This year, Hanks, 32, could do no wrong. Playing a 13-year-old in a 35-year-old's body in Big, the summer's smash, he was funny, which was easy, and convincing, which wasn't. When he and Robert Loggia made beautiful music dancing on a huge toy keyboard, they also made celluloid magic; the underlying sorcery was Hanks's ability to strip away imitation and become a kid again, inside a grown man. This fall his 11th film, Punchline, was deemed largely a stinker, but Hanks, as a stand-up, torn-up comic, killed 'em.
Reviewers have likened him to Cary Grant, Henry Fonda and Jack Lemmon, and his own choice for comparison isn't far off. "I'd most like to be like Jimmy Stewart," he has said. "It's the Everyman aspect." The corny line sounds genuine. "I'll look in the mirror, and if the lighting's right, think, 'This ain't bad.' At other times I look as if a squirrel has slept in my hair and as if I've been slugged in the nose." His blithe air to the contrary, life has slugged him several times. His parents divorced when he was 5. Hanks married young in 1978, divorced in 1985 and has two kids with whom he is close. Last spring, he married Rita Wilson, his co-star in the film Volunteers. "Once the infatuation wears off," he tried to explain, fumbling like Everyman, "either it's good or bad. When you find it, it's undeniable."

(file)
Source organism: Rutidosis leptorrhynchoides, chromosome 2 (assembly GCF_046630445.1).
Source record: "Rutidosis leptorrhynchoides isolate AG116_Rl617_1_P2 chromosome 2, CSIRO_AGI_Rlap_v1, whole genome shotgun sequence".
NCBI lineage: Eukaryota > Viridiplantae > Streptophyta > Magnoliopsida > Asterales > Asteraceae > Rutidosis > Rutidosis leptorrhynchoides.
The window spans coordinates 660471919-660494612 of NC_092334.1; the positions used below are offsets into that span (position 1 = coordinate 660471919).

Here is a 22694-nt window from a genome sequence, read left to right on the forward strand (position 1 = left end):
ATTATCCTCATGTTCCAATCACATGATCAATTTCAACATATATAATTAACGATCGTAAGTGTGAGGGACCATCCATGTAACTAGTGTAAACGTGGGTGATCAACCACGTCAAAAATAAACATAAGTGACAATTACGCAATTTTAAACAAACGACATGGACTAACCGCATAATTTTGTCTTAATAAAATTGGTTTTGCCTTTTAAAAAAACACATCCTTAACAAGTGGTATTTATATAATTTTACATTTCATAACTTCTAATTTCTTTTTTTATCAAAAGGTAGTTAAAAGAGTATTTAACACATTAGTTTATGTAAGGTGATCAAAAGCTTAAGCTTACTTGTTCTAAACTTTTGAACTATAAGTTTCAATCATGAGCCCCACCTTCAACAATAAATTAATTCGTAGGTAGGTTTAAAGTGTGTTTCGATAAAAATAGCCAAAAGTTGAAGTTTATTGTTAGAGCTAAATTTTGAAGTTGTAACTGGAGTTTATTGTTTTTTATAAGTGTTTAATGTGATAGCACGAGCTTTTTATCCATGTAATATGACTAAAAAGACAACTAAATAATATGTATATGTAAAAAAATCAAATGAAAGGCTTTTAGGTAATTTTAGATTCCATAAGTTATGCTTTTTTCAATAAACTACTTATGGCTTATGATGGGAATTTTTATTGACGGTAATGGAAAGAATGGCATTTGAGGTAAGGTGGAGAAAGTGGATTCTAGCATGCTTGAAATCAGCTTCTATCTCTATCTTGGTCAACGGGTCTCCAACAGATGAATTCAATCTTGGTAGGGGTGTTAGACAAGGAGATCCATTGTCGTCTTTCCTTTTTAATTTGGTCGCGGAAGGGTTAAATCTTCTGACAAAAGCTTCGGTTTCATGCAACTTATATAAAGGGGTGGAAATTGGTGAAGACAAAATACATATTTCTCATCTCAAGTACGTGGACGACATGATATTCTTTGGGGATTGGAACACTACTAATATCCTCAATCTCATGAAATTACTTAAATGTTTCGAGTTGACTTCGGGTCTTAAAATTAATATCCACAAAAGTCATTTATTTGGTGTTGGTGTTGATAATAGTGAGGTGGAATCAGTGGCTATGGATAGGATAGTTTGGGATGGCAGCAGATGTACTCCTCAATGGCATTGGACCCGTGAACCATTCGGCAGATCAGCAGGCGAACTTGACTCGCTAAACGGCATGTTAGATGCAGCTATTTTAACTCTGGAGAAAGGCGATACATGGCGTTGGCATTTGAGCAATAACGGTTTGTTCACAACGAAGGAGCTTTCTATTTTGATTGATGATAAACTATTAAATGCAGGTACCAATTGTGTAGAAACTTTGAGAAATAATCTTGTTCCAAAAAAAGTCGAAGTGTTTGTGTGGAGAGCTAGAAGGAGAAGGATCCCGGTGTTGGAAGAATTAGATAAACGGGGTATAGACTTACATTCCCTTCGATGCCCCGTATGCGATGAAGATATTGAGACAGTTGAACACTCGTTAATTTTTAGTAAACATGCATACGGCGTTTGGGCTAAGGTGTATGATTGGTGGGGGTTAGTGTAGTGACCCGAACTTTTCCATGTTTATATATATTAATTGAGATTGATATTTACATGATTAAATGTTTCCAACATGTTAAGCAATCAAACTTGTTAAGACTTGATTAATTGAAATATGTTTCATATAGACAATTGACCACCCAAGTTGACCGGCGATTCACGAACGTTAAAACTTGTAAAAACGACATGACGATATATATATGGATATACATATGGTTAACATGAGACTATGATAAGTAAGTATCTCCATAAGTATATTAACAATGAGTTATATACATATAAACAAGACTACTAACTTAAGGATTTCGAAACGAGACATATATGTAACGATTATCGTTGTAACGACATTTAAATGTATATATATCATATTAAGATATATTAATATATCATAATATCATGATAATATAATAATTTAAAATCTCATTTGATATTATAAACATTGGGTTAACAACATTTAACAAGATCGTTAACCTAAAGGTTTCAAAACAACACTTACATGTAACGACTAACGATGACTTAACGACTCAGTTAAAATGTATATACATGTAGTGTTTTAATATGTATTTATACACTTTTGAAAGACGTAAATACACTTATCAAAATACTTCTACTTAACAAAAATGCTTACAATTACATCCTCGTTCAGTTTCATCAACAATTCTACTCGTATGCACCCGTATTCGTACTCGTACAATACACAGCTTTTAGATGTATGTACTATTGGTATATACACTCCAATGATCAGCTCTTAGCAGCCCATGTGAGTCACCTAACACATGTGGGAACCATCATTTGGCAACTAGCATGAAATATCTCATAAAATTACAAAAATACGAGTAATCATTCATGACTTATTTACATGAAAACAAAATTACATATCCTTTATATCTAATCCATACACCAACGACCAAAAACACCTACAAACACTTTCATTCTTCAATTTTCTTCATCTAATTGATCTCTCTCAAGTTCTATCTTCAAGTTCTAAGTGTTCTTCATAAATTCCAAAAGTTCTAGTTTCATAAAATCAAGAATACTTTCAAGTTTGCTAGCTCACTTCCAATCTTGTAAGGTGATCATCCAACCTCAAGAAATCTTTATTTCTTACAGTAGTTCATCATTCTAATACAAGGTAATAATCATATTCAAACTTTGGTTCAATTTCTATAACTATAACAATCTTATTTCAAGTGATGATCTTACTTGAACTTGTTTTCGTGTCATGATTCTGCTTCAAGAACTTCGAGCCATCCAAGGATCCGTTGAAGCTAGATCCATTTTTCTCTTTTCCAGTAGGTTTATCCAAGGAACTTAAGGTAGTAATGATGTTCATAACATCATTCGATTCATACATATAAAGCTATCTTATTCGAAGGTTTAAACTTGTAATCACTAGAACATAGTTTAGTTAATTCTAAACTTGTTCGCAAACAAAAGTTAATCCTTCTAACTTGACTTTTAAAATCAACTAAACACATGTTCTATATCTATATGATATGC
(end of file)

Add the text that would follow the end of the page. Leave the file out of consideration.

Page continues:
Well, what do you expect from a fellow whose favorite phrase is "kinda goofy"? Dan Melnick, Punchline's producer, has said that Hanks, unlike a few actors he and we know, "doesn't walk around with a sign that says LOVE ME." He doesn't have to. Onscreen, Hanks knows what he is up to and likes it. That's a quality moviegoers have always loved—in, for example, Cary Grant, Henry Fonda, Jack Lemmon and the sometimes kinda goofy Jimmy Stewart.